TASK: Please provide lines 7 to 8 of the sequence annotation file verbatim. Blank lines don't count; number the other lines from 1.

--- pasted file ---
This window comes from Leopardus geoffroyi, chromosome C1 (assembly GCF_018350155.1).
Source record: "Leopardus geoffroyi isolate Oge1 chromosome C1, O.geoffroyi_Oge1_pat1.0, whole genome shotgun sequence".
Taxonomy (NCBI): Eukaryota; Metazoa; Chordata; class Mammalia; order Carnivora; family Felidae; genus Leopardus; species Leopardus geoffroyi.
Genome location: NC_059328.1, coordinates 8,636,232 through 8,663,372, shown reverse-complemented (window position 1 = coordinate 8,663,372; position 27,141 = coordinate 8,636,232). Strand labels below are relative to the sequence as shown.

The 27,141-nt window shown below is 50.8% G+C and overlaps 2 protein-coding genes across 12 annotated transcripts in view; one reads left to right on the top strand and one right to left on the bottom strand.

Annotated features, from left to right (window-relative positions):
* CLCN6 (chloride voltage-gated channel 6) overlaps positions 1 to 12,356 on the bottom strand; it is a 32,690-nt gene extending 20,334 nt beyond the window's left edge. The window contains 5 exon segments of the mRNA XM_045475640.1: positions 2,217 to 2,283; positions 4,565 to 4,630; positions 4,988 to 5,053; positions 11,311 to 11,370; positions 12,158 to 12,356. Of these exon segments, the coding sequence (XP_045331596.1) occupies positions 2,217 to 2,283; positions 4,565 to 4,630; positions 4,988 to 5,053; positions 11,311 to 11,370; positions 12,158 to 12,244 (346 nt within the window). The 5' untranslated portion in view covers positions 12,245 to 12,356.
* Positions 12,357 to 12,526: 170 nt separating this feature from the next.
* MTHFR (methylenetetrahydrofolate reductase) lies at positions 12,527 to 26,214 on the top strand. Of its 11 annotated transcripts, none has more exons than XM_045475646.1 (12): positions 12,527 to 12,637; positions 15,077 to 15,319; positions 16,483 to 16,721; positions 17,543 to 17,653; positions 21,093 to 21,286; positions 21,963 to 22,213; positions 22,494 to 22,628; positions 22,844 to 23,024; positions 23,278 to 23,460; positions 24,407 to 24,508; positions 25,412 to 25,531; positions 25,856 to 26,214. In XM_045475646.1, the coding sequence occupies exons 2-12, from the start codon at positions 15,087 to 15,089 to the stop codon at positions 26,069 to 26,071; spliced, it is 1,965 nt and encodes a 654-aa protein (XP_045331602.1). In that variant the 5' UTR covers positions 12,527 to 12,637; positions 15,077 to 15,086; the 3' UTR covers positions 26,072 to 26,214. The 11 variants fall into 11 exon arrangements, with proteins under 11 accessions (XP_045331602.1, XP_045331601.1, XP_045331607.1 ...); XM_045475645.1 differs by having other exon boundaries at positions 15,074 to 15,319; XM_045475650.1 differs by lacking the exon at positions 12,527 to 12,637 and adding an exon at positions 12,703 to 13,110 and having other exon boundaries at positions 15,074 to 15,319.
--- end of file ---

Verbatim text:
* CLCN6 (chloride voltage-gated channel 6) overlaps positions 1 to 12,356 on the bottom strand; it is a 32,690-nt gene extending 20,334 nt beyond the window's left edge. The window contains 5 exon segments of the mRNA XM_045475640.1: positions 2,217 to 2,283; positions 4,565 to 4,630; positions 4,988 to 5,053; positions 11,311 to 11,370; positions 12,158 to 12,356. Of these exon segments, the coding sequence (XP_045331596.1) occupies positions 2,217 to 2,283; positions 4,565 to 4,630; positions 4,988 to 5,053; positions 11,311 to 11,370; positions 12,158 to 12,244 (346 nt within the window). The 5' untranslated portion in view covers positions 12,245 to 12,356.
* Positions 12,357 to 12,526: 170 nt separating this feature from the next.